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Buy-Right for Health Care Quality: Evidence and Indicators: Paying for Performance

Slide Presentation by Meredith Rosenthal, Ph.D.

On October 21, 2004, Dr. Rosenthal made a presentation in a Web conference entitled Buy-Right for Health Care Quality: Evidence and Indicators: Paying for Performance.

This is the text version of Dr. Rosenthal's slide presentation. Select to access the PowerPoint® Slides (72 KB).

Paying for Quality

Meredith Rosenthal, Ph.D.
Department of Health Policy and Management
Harvard University
School of Public Health
Boston, MA
October 21, 2004

Slide 1

New Programs to Reward Physicians and Hospitals

  • Quality of care in the U.S. is poor and not improving quickly enough.
  • More than 50 new pay-for-performance programs put in place this decade by health plans, purchasers.
  • Both physicians and hospitals to receive bonuses.

Reference: Health Affairs, Vol 23, Issue 2, 127-141

Slide 2

Targeted Areas of Performance

  • Physicians rewarded based on care in 5-10 domains of evidence-based medicine
    • Structure (e.g., development of Information Technology infrastructure) and process measures typical.
    • Patient experience/satisfaction often included.
  • Hospitals rewarded on broader set of structure, process, and outcome measures (including staffing, complications, readmissions).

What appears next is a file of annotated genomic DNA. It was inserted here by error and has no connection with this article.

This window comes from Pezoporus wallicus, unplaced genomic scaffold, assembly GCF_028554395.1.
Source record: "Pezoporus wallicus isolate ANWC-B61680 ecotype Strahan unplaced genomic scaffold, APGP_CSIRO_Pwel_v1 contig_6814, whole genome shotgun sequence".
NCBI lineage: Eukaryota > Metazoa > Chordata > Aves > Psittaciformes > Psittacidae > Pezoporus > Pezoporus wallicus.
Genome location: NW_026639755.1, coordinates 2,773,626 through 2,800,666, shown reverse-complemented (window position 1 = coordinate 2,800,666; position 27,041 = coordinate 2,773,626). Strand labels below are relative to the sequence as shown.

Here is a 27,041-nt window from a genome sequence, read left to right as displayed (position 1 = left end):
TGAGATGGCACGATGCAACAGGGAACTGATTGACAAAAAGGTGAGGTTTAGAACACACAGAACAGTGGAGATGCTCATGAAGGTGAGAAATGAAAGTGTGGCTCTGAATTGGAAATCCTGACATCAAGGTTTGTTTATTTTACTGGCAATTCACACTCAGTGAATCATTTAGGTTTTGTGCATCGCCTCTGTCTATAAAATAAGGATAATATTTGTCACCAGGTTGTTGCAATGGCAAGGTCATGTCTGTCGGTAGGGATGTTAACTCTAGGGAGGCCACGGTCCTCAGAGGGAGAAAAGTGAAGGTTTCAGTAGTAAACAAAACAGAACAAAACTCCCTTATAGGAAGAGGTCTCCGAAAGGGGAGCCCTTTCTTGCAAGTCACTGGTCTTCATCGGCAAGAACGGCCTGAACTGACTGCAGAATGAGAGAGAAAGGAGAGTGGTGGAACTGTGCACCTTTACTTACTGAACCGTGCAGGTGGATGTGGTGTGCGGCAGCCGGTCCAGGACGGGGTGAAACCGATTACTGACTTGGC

Slide 3

Quality Improvement

  • Quality improvement almost never targeted explicitly.
  • Programs reward top performers (e.g., top 20% in market) or all providers reaching a fixed goal (e.g., 75% compliance with a benchmark).
  • Thus rewards pay for past achievements, may widen performance gap.

Slide 4

Strength of Incentives

  • Typical payments for best performers set to roughly 5% of revenues from the sponsoring plan or purchaser.
  • Incentive sponsors usually represent minority share of provider revenues.
  • Will this be enough to spur necessary changes?.

Slide 5

Concluding Thoughts

  • Pay-for-performance targeting broad set of domains has been widely adopted.
  • Current programs may not be well positioned to result in dramatic quality improvements
    • No rewards for improvement.
    • Relatively small dollar amounts.

Current as of March 2005

Internet Citation:

Paying for Quality. Text version of a slide presentation at a Web conference. Agency for Healthcare Research and Quality, Rockville, MD.

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